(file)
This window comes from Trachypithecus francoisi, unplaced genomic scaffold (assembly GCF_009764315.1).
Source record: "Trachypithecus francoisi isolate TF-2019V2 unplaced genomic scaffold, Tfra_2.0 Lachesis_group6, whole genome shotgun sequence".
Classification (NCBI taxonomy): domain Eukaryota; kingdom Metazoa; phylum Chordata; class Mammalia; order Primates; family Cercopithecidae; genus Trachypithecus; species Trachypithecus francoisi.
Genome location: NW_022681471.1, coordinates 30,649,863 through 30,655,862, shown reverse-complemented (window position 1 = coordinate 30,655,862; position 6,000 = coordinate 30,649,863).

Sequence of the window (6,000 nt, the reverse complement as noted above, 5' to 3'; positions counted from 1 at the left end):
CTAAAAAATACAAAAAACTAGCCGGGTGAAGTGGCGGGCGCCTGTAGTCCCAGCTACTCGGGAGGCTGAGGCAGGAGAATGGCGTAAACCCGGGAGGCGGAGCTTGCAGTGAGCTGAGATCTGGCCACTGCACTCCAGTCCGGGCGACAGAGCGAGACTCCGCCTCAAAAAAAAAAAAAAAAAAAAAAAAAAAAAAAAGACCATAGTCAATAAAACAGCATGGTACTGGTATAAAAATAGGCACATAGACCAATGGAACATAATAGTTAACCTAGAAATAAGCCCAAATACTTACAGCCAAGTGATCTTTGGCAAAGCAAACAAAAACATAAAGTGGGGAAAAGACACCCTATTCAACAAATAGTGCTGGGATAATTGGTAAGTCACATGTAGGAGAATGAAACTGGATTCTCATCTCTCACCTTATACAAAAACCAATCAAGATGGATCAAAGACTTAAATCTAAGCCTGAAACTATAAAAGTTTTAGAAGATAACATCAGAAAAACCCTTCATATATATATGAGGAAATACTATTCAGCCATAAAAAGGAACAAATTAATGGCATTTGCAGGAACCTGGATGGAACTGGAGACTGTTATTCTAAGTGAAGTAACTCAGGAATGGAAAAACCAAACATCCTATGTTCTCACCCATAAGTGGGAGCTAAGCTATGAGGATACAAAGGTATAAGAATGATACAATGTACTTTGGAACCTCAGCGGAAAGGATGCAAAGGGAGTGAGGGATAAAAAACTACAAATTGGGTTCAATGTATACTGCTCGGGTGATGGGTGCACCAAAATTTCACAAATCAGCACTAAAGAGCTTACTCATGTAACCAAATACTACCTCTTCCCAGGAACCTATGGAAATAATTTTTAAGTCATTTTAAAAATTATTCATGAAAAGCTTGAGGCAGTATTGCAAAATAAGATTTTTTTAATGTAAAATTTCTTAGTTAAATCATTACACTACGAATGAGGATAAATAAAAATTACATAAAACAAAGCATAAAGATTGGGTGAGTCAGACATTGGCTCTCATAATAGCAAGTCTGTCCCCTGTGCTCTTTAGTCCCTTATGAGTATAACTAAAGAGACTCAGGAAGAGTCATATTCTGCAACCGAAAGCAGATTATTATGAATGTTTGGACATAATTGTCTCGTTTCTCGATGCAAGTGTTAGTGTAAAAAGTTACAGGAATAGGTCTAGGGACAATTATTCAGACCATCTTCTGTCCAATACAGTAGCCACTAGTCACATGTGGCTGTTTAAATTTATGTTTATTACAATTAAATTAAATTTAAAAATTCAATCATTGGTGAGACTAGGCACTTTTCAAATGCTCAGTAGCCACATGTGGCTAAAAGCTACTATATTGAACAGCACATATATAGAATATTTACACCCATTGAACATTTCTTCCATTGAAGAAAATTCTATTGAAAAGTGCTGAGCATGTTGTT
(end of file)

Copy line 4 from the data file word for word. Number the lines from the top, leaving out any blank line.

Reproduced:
Genome location: NW_022681471.1, coordinates 30,649,863 through 30,655,862, shown reverse-complemented (window position 1 = coordinate 30,655,862; position 6,000 = coordinate 30,649,863).